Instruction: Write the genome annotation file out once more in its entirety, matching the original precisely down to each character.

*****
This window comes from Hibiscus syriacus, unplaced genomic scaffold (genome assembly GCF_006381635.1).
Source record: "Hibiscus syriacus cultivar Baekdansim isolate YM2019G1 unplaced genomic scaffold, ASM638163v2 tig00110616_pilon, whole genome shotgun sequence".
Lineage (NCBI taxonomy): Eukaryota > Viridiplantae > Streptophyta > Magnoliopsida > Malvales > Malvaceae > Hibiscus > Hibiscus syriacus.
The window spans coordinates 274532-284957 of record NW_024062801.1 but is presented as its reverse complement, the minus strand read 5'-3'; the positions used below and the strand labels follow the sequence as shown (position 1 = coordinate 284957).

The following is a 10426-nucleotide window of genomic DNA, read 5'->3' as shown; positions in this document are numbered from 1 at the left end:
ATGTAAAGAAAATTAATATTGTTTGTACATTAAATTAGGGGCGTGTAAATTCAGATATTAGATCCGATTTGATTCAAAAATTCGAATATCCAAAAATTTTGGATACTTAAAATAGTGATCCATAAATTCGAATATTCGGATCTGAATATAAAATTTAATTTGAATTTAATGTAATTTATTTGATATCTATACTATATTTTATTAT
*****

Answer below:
This window comes from Hibiscus syriacus, unplaced genomic scaffold (genome assembly GCF_006381635.1).
Source record: "Hibiscus syriacus cultivar Baekdansim isolate YM2019G1 unplaced genomic scaffold, ASM638163v2 tig00110616_pilon, whole genome shotgun sequence".
Lineage (NCBI taxonomy): Eukaryota > Viridiplantae > Streptophyta > Magnoliopsida > Malvales > Malvaceae > Hibiscus > Hibiscus syriacus.
The window spans coordinates 274532-284957 of record NW_024062801.1 but is presented as its reverse complement, the minus strand read 5'-3'; the positions used below and the strand labels follow the sequence as shown (position 1 = coordinate 284957).

The following is a 10426-nucleotide window of genomic DNA, read 5'->3' as shown; positions in this document are numbered from 1 at the left end:
ATGTAAAGAAAATTAATATTGTTTGTACATTAAATTAGGGGCGTGTAAATTCAGATATTAGATCCGATTTGATTCAAAAATTCGAATATCCAAAAATTTTGGATACTTAAAATAGTGATCCATAAATTCGAATATTCGGATCTGAATATAAAATTTAATTTGAATTTAATGTAATTTATTTGATATCTATACTATATTTTATTAT